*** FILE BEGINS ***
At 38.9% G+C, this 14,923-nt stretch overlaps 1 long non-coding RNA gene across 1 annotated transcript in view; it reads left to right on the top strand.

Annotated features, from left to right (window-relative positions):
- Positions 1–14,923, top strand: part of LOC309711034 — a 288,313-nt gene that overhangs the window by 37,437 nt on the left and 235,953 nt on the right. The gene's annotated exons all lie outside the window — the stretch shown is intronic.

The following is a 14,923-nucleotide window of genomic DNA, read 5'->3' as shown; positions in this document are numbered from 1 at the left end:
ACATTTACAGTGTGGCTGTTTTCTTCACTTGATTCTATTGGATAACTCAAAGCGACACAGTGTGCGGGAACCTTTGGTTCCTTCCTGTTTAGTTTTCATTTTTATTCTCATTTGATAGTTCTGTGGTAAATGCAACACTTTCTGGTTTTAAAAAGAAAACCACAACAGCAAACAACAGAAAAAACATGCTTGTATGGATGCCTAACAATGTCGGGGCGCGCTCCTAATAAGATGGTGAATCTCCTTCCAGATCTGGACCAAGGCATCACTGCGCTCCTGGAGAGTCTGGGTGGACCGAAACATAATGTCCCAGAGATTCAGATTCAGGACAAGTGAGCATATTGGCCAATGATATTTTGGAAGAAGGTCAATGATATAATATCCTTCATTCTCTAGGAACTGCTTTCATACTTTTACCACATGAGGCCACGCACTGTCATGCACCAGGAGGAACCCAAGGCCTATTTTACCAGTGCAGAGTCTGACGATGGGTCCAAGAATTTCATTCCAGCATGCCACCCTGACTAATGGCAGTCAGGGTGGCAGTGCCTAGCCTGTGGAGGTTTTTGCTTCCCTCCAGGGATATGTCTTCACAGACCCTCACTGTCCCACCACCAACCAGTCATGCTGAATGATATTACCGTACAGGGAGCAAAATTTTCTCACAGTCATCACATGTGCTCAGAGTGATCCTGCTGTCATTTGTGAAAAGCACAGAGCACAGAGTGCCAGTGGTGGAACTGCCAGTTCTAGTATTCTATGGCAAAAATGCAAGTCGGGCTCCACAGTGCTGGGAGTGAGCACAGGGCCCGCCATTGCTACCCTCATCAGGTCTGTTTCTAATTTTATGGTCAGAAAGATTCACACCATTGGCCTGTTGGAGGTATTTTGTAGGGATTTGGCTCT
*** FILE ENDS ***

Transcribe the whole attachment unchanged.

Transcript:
At 38.9% G+C, this 14,923-nt stretch overlaps 1 long non-coding RNA gene across 1 annotated transcript in view; it reads left to right on the top strand.

Annotated features, from left to right (window-relative positions):
- Positions 1–14,923, top strand: part of LOC309711034 — a 288,313-nt gene that overhangs the window by 37,437 nt on the left and 235,953 nt on the right. The gene's annotated exons all lie outside the window — the stretch shown is intronic.

The following is a 14,923-nucleotide window of genomic DNA, read 5'->3' as shown; positions in this document are numbered from 1 at the left end:
ACATTTACAGTGTGGCTGTTTTCTTCACTTGATTCTATTGGATAACTCAAAGCGACACAGTGTGCGGGAACCTTTGGTTCCTTCCTGTTTAGTTTTCATTTTTATTCTCATTTGATAGTTCTGTGGTAAATGCAACACTTTCTGGTTTTAAAAAGAAAACCACAACAGCAAACAACAGAAAAAACATGCTTGTATGGATGCCTAACAATGTCGGGGCGCGCTCCTAATAAGATGGTGAATCTCCTTCCAGATCTGGACCAAGGCATCACTGCGCTCCTGGAGAGTCTGGGTGGACCGAAACATAATGTCCCAGAGATTCAGATTCAGGACAAGTGAGCATATTGGCCAATGATATTTTGGAAGAAGGTCAATGATATAATATCCTTCATTCTCTAGGAACTGCTTTCATACTTTTACCACATGAGGCCACGCACTGTCATGCACCAGGAGGAACCCAAGGCCTATTTTACCAGTGCAGAGTCTGACGATGGGTCCAAGAATTTCATTCCAGCATGCCACCCTGACTAATGGCAGTCAGGGTGGCAGTGCCTAGCCTGTGGAGGTTTTTGCTTCCCTCCAGGGATATGTCTTCACAGACCCTCACTGTCCCACCACCAACCAGTCATGCTGAATGATATTACCGTACAGGGAGCAAAATTTTCTCACAGTCATCACATGTGCTCAGAGTGATCCTGCTGTCATTTGTGAAAAGCACAGAGCACAGAGTGCCAGTGGTGGAACTGCCAGTTCTAGTATTCTATGGCAAAAATGCAAGTCGGGCTCCACAGTGCTGGGAGTGAGCACAGGGCCCGCCATTGCTACCCTCATCAGGTCTGTTTCTAATTTTATGGTCAGAAAGATTCACACCATTGGCCTGTTGGAGGTATTTTGTAGGGATTTGGCTCT